Urban design found to affect physical activity in Chinese cities

Original article published by Cities Today on 2 March 2015 Author Jonathan Andrews

A new study by New York University and East China Normal University researchers has found that the design of the built environment influences how much walking and cycling people do in Chinese cities where obesity and chronic diseases are at highly elevated levels and still rising.

“While not surprising,” write the authors in their study published in the journal Preventive Medicine, “this finding is important, as it demonstrates that the association between the design of the built environment and walking, which has been found to be linked in research in Western countries, also holds true in China.”

The report, Walking, obesity, and urban design in Chinese neighborhoods, finds that part of the emerging evidence “will be of critical importance to persuade local government officials and developers of the value of pursuing more walkable urban development patterns.”

Photo by Richard Schneider

Reflecting on China’s high rates of obesity and chronic diseases, the researchers set out to explore the impact of the built environment on physical activity in six densely populated neighbourhoods in Shanghai and Hangzhou. Each was inventoried for ease of walking and cycling, inclusive of such features as footpaths, street trees, benches, street widths, and curb cuts.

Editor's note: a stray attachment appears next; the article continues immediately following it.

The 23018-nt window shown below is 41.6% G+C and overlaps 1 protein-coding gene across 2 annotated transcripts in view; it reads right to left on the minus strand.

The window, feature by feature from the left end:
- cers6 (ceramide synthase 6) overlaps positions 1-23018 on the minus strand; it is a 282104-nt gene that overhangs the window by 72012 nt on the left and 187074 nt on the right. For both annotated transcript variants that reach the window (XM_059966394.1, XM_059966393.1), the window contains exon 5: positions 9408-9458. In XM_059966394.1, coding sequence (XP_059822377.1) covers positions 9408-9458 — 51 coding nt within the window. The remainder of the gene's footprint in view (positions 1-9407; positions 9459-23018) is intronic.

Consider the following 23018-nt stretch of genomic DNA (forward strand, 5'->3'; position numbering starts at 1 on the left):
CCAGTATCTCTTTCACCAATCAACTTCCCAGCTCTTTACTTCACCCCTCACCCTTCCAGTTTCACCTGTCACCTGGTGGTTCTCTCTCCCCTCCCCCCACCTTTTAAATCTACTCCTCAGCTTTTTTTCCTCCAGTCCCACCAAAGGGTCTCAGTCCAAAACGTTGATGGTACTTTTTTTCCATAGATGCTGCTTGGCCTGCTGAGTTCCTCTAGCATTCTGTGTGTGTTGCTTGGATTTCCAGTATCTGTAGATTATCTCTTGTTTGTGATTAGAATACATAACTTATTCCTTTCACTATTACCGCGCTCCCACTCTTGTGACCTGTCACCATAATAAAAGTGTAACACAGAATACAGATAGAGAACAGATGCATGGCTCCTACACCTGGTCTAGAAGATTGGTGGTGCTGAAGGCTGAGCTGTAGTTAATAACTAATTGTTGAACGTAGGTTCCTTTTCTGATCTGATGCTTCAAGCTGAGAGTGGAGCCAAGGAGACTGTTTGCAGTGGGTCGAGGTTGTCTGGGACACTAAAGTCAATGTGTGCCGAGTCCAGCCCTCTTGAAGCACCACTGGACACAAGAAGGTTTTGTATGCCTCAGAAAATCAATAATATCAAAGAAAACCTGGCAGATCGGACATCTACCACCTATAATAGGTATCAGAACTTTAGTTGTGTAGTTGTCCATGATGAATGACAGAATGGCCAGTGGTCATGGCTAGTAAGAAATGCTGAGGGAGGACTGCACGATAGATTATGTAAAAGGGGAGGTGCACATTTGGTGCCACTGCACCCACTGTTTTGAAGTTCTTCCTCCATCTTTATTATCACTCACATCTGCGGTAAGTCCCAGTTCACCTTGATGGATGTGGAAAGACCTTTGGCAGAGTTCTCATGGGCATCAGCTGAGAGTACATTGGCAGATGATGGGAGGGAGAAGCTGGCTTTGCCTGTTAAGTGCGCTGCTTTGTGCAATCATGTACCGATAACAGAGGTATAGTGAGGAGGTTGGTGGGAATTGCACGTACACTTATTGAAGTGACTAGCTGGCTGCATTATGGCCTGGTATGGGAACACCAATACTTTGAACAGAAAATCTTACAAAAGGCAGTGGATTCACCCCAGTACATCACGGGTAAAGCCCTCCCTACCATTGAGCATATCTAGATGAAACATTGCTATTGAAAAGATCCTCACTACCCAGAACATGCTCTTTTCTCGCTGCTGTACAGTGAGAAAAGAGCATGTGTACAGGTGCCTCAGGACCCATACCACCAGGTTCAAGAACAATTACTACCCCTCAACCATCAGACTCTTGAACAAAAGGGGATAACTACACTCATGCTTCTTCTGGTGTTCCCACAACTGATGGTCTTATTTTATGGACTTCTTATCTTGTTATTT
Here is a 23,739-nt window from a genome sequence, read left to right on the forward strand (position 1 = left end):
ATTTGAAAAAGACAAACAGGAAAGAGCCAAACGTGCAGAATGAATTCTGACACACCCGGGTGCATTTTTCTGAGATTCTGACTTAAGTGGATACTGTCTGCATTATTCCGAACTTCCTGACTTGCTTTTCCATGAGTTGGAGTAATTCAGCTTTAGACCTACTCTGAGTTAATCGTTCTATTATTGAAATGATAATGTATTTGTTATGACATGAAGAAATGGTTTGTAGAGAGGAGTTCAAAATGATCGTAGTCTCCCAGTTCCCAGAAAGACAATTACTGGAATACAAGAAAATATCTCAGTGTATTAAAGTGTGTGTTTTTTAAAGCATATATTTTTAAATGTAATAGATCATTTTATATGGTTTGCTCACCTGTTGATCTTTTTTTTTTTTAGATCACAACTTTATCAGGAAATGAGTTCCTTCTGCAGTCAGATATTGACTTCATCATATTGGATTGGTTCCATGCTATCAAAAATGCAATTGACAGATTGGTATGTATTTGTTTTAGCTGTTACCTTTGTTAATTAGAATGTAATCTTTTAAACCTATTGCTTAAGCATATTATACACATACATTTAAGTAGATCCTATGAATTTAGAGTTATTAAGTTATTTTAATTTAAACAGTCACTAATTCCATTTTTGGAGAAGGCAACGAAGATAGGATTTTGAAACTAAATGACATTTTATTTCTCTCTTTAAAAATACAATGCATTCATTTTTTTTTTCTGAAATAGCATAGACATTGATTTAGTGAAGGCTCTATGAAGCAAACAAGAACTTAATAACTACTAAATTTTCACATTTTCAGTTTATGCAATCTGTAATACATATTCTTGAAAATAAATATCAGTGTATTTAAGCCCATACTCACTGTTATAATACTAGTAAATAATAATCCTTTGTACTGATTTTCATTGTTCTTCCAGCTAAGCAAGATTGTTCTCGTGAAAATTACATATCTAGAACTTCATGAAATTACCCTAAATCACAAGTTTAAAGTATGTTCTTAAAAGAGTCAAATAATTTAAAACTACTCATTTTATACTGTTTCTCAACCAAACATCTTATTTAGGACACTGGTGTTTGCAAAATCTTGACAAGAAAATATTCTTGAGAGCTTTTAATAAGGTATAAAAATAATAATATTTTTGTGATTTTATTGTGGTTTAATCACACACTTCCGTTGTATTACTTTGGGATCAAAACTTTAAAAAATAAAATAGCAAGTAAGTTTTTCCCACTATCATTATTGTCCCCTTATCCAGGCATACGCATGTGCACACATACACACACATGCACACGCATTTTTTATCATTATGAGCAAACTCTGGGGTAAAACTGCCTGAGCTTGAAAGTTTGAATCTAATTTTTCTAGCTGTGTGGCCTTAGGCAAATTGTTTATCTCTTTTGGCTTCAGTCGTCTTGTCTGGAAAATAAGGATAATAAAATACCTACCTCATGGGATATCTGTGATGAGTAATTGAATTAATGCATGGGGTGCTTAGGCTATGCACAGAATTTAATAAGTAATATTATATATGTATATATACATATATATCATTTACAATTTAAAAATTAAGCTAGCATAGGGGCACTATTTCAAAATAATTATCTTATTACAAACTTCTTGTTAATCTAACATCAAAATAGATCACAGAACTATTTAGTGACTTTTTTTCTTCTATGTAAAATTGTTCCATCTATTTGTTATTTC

The communities were also audited for barriers to pedestrians and cyclists, such as vendors and parked cars obstructing the pavement, visible air pollution, bicycle lane hindrances, and overhead pedestrian bridges, which require greater exertion cross the street.

Four hundred and fifty-five Shanghai residents and 615 Hangzhou residents were surveyed for the study in central public spaces in order to assess rates of walking and cycling for travel and recreation, and for health outcomes, including Body Mass Index (BMI), demographic information, and environmental perceptions.

The higher the neighbourhood ranked overall in the ‘State of Place Index’ the greater were the levels of walking and cycling for commuting and recreation.

According to the study, income levels played a role in how much a respondent walked or cycled, but not in a predictable way as both higher and lower income respondents were more likely to have lower BMI, compared to middle income respondents, who were more likely to live in suburban neighbourhoods that have car-oriented transport and a lack of pedestrian amenities.

While the researchers did not examine the food environment, their study recommends that food intake be explored by other researchers in the future to shed further light on the link between income, obesity and walking in Chinese cities.